A few years ago, the chapter New Agendas In American Dentistry was added to this site. It came about after comparing the various philosophies regarding fillings, root canals, amalgams, and extractions among US dentists. Was fortunate to have Dr Hal Huggins show up for my detox seminar in Denver.

Huggins was the trailblazer who almost singlehandedly was responsible for bringing an awareness of the toxicity of mercury fillings to the American people. Before Huggins, nobody went in to have amalgams removed. He’s the reason that today everybody knows that amalgams are mercury.

Huggins also had his own opinion of root canals, which differed from the conventional philosophy of most dentists, and what they are taught at dental school.

So please look at that short chapter for some background.

Recently I became aware that the prevailing standards of everyday dentistry regarding extractions, implants and periodontics may not necessarily be in the best interests of the patient, long term.

So. Patient comes in. 60s, fairly fit, but subluxated in the neck and low back. Like most people, right? That wasn’t much of a challenge, after a couple weeks of real chiropractic care. But then he started telling me about his dental problems, and thereby hangs a tale.

Turns out, in the previous decade the patient had had a lot of expensive root canals, porcelain crowns, and even one implant. Always followed his dentist’s advice for these costly procedures, but was remiss in one area. Cleaning. Kept putting it off.

The dental office would call to make the cleaning appointment but he’d always blow them off, giving some excuse.

This continued for a few years even though he had these expensive procedures done periodically, as the dentist recommended – crowns, root canals, etc. The dentist noticed the plaque building up year after year but would work around it. Not a priority – let’s just do the high priced work first.

Then last year, with intermittent bleeding gums, while in Europe the patient had a deep cleaning done by an excellent dentist. He said it took the conscientious doctor three hours to mine all that calcific plaque out of his mouth. She showed him the panoramic X-rays and the enormous extent of bone loss caused by going that long without deep cleaning.

The patient was horrified. This dentist then recommended that he come back to Europe in a few months for bone grafts, to shore up the deteriorated alveolar bone.

The patient returned to California and decided to consult his regular dentist, the guy who had made a fortune working around all that plaque. The recommendation for bone graft was no surprise to this guy– he’d taken new X-rays every year and could clearly see the buildup around the gums, and the resulting bone loss.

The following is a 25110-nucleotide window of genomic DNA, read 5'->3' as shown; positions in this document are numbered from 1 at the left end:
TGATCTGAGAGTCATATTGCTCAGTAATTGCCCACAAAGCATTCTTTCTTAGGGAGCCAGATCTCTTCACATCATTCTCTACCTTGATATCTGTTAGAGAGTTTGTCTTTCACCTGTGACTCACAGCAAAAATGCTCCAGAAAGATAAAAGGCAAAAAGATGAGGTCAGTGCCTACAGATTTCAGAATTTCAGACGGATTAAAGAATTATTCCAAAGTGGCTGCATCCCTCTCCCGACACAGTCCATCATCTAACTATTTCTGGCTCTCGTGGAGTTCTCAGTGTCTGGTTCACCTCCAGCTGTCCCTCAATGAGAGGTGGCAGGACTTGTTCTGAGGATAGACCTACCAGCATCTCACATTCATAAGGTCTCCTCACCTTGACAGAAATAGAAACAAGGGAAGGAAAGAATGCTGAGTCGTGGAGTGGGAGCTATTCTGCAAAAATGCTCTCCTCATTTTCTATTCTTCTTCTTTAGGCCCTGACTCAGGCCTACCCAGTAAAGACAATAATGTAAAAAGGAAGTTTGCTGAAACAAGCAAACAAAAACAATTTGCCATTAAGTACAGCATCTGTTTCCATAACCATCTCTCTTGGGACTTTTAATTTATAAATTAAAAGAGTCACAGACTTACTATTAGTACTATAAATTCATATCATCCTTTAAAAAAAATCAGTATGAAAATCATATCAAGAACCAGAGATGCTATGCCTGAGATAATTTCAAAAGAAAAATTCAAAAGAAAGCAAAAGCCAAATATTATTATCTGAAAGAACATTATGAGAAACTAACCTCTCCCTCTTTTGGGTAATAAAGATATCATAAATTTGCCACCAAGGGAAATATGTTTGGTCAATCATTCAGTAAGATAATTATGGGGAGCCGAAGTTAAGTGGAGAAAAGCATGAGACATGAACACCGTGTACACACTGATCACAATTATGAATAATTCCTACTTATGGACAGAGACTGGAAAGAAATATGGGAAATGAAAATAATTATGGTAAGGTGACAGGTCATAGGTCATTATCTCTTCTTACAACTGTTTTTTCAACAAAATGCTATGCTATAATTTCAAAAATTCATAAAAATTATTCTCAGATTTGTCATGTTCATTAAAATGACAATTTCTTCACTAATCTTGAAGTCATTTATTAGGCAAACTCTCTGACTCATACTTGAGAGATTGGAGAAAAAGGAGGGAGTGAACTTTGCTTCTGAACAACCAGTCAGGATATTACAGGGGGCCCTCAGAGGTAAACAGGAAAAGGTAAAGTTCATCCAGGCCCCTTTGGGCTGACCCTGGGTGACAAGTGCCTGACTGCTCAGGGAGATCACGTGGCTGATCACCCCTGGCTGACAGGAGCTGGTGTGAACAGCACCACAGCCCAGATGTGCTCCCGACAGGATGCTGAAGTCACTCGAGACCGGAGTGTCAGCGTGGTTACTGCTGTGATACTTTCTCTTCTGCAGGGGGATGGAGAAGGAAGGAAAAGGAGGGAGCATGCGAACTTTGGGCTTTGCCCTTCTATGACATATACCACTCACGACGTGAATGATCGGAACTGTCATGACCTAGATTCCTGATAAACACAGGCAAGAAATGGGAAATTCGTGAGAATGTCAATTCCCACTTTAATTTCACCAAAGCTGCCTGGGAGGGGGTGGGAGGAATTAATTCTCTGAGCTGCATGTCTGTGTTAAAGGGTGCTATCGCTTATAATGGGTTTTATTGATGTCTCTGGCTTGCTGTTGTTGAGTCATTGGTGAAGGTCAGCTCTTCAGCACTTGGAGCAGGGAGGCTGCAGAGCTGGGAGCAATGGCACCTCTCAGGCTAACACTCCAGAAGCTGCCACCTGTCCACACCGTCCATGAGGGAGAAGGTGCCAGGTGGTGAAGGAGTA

But now seeing that the patient had become aware of the seriousness of the periodontal disease, this dentist only saw more dollar signs. He made the standard recommendation: multiple extractions, followed by implants. Tens of thousands worth, right?

That’s when the patient had his come-to-Jesus moment: Wow, I’m not a patient to this dentist – I’m a walking ATM machine…

Now he was on a mission. He doesn’t want to lose any teeth, if possible, not being a fan of implants, bridges or the spectre of eventual dentures. So he decided to shop his mouth around to several dentists in Silicon Valley and see if he can find anyone who still has the old-fashioned philosophy dentists used to have: do everything possible to keep the original teeth.

So he made appointments with 8 dentists and oral surgeons in the area to see what his options were.

Six out of 8 agreed with his regular dentist: at least 3 extractions, followed by implants or bridges, etc.

But he found 2 who had an alternative – one in San Francisco and one in Sunnyvale. It’s a procedure that has been around for decades called LANAP. L stands for laser. We’ll play Scrabble later.

Here’s the biology of it: the gums (gingiva) are what hold your teeth in place, along with the periodontal ligaments. Calcified plaque from years of negligence builds up – where? Between the gums and the teeth, and works to pry them loose.

After a time, the gums deteriorate, bleed, and begin to recede. The bone also starts to be resorbed because the plaque causes a constant, mild chemical reaction involving calcium and phosphorus.

Now, teeth can be filled, repaired, crowned etc. But gum deterioration and bone loss are more permanent, most of the time.

The reason for bleeding gums is that the plaque breeds special bacteria, resistant to all antibiotics. There is no longer a snug, clean fit between gums and teeth. The gums become ragged and torn, and can’t heal. Inflamed gums simply can’t reattach to the teeth. As a result, space forms between the gums and the teeth. Deep cleaning doesn’t repair the damaged bleeding gums, which now begin to recede, in their chronic inflamed state..